Dear Abby | Husband loses desire for wife after witnessing her overdose
Dear Abby: I have been married for three years to a woman who is very beautiful inside and out. Recently, I found out she is addicted to pain meds – and two months ago she confided that she had gotten hooked on heroin.
I set up an intervention to get her into rehab. But when the time came to go, she kept putting it off. She said she wanted to get high “one more time,” so I told her OK, as long as she did it at home, so I’d know she was safe. After she injected herself, she went limp, so I called 911 and got her into the hospital.
It is now two months later, and she is back. I love her dearly, but I no longer desire to be intimate with her. How do I tell her I will always stand by her, but no longer want to be intimate? She’s younger and still has a strong sex drive. – Lost That Part in the East
Dear Lost: The news should be conveyed in the office of a licensed marriage and family therapist. While your sexual problem may result from the shock of seeing your wife nearly die in front of you, there may be more to it. You say she is “younger and STILL has a strong sex drive.” This suggests that you are older and your lack of desire might to some extent be age- or hormone-related.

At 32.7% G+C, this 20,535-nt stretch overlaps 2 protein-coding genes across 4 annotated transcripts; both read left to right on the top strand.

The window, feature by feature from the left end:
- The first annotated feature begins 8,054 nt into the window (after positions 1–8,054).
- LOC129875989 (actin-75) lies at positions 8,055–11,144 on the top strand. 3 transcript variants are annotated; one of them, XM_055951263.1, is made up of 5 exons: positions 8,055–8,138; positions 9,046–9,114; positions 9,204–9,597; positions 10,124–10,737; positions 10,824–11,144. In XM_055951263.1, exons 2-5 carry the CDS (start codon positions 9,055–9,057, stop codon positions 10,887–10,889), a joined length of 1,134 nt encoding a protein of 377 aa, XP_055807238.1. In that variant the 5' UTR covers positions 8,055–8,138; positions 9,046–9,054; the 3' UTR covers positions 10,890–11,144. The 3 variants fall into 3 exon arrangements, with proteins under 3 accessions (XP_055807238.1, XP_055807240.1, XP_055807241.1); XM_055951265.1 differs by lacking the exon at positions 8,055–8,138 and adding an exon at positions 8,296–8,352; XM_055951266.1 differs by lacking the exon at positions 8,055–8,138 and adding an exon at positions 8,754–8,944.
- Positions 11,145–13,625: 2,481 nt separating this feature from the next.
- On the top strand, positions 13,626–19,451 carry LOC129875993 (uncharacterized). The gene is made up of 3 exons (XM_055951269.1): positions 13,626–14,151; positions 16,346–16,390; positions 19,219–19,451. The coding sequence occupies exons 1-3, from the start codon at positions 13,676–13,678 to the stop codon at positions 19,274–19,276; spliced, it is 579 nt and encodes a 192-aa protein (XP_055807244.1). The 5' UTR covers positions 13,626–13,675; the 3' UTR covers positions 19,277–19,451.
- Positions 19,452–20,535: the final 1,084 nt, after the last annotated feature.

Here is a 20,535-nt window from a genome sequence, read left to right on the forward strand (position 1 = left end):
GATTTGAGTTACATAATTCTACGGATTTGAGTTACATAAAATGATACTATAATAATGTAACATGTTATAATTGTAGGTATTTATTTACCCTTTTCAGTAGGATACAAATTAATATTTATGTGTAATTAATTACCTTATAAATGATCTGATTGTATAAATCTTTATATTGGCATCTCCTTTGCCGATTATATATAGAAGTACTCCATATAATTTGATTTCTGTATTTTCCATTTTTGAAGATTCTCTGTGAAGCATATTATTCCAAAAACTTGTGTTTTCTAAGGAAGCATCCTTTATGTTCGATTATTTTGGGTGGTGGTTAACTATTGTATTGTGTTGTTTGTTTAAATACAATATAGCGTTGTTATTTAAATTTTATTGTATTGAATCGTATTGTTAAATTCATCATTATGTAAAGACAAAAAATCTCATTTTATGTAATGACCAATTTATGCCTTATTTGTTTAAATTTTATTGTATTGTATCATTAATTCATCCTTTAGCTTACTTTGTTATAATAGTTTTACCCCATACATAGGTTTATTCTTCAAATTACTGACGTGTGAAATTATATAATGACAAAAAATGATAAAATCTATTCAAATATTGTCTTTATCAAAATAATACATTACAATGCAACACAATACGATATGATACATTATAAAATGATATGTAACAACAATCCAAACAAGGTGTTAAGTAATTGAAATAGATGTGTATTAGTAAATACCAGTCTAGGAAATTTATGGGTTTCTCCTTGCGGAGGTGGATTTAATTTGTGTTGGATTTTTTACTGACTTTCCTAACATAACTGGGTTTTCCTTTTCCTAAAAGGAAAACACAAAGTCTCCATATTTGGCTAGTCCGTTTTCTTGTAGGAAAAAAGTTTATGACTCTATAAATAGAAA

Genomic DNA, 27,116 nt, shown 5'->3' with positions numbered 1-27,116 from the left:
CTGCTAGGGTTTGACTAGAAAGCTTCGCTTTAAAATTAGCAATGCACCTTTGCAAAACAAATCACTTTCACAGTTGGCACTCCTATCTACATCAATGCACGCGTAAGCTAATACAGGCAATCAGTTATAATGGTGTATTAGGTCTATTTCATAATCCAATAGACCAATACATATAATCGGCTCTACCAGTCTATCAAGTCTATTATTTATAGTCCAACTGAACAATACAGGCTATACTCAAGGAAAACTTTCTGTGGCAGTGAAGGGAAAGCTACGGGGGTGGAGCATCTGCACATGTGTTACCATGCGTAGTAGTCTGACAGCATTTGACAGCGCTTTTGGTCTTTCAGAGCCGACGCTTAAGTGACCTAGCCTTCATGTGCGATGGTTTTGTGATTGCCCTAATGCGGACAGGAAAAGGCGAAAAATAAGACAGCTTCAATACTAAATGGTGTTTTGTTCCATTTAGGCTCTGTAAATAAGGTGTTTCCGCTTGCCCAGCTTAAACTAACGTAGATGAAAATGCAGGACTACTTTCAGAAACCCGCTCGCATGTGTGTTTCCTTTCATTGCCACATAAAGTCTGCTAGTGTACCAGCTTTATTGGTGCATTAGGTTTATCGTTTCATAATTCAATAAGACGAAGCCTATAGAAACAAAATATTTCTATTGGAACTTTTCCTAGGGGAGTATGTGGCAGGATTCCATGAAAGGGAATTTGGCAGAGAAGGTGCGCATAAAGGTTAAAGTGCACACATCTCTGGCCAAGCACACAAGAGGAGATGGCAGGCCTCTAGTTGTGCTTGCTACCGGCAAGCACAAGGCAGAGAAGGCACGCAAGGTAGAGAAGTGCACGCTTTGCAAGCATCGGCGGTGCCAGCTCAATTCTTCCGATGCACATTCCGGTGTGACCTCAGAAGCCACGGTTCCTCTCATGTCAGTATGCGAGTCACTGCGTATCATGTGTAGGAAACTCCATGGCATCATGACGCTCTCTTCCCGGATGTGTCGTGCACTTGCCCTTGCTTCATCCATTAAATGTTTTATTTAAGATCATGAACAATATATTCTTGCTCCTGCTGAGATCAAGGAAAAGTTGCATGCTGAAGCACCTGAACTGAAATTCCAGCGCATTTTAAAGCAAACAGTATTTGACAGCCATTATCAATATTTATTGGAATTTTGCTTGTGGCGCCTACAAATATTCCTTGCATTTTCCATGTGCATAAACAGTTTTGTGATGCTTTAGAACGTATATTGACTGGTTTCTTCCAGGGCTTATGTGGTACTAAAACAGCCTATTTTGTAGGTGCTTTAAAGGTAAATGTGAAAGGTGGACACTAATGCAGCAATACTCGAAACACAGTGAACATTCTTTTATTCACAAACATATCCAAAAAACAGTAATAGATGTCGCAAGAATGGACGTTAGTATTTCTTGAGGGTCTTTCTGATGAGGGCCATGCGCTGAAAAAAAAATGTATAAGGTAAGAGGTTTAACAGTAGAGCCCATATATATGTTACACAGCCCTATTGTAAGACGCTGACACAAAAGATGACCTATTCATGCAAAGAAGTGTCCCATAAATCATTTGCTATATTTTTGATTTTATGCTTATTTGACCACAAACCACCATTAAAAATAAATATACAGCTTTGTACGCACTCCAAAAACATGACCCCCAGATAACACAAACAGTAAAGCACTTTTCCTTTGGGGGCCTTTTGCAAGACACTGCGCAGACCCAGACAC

Dear Abby: My parents and my wife’s parents both live 20 minutes from us. Both sets of parents purposely moved to be close to us. The problem is both sets of parents tell people the few times we are together how often they see their grandkids – which is simply not true.
I am bothered about it for two reasons: They are taking undue credit for “helping us out,” and second, I’m sick of having heard for the last 12 years how “lucky” my kids are to have such wonderful grandparents.
Is there a nice way to say to my parents/in-laws that the story they are selling is fiction? – Sick of the Fiction
Dear Sick: I find it strange that both sets of in-laws would relocate to be close, and then not follow through on trying to be close. I also don’t know why your parents would loudly take credit for the things they haven’t been doing. If you want to end the fiction, tell the extended family the truth and explain that you really do need their help and why. You should have done it years ago.